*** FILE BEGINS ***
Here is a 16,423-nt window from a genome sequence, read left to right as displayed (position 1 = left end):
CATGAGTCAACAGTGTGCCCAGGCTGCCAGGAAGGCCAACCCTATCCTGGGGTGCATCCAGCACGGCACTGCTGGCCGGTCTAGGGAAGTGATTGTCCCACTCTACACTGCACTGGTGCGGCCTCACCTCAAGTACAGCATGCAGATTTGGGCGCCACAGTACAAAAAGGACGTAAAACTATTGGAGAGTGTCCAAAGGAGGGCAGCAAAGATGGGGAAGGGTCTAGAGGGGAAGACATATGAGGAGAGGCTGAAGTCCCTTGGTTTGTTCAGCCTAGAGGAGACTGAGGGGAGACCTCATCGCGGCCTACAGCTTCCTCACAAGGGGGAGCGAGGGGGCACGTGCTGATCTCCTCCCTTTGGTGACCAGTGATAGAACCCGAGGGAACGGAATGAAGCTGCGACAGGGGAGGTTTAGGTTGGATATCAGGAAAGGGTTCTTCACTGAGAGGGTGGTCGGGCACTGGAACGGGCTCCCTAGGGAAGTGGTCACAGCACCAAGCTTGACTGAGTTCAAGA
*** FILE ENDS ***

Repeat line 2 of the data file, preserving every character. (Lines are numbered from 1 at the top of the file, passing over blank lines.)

CATGAGTCAACAGTGTGCCCAGGCTGCCAGGAAGGCCAACCCTATCCTGGGGTGCATCCAGCACGGCACTGCTGGCCGGTCTAGGGAAGTGATTGTCCCACTCTACACTGCACTGGTGCGGCCTCACCTCAAGTACAGCATGCAGATTTGGGCGCCACAGTACAAAAAGGACGTAAAACTATTGGAGAGTGTCCAAAGGAGGGCAGCAAAGATGGGGAAGGGTCTAGAGGGGAAGACATATGAGGAGAGGCTGAAGTCCCTTGGTTTGTTCAGCCTAGAGGAGACTGAGGGGAGACCTCATCGCGGCCTACAGCTTCCTCACAAGGGGGAGCGAGGGGGCACGTGCTGATCTCCTCCCTTTGGTGACCAGTGATAGAACCCGAGGGAACGGAATGAAGCTGCGACAGGGGAGGTTTAGGTTGGATATCAGGAAAGGGTTCTTCACTGAGAGGGTGGTCGGGCACTGGAACGGGCTCCCTAGGGAAGTGGTCACAGCACCAAGCTTGACTGAGTTCAAGA